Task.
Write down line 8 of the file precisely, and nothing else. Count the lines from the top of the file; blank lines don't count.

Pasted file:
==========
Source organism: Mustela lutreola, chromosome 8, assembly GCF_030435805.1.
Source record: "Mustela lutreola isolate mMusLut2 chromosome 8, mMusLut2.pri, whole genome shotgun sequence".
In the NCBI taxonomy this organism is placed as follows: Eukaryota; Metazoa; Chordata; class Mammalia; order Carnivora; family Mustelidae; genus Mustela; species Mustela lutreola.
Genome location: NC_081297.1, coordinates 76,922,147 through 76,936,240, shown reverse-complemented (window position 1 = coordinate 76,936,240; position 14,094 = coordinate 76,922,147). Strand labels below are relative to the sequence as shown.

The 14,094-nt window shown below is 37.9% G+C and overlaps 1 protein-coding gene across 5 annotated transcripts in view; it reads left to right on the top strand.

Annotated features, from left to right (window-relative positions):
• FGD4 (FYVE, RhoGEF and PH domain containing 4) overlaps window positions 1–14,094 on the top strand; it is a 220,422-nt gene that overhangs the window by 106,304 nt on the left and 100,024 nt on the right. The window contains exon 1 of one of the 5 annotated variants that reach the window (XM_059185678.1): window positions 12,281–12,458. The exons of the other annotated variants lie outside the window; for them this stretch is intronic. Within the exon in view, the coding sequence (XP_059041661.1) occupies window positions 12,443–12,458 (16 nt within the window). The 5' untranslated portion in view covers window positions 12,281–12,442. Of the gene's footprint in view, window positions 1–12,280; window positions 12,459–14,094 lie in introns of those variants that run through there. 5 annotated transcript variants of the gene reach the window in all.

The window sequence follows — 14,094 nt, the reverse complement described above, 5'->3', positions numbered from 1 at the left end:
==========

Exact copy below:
The window sequence follows — 14,094 nt, the reverse complement described above, 5'->3', positions numbered from 1 at the left end: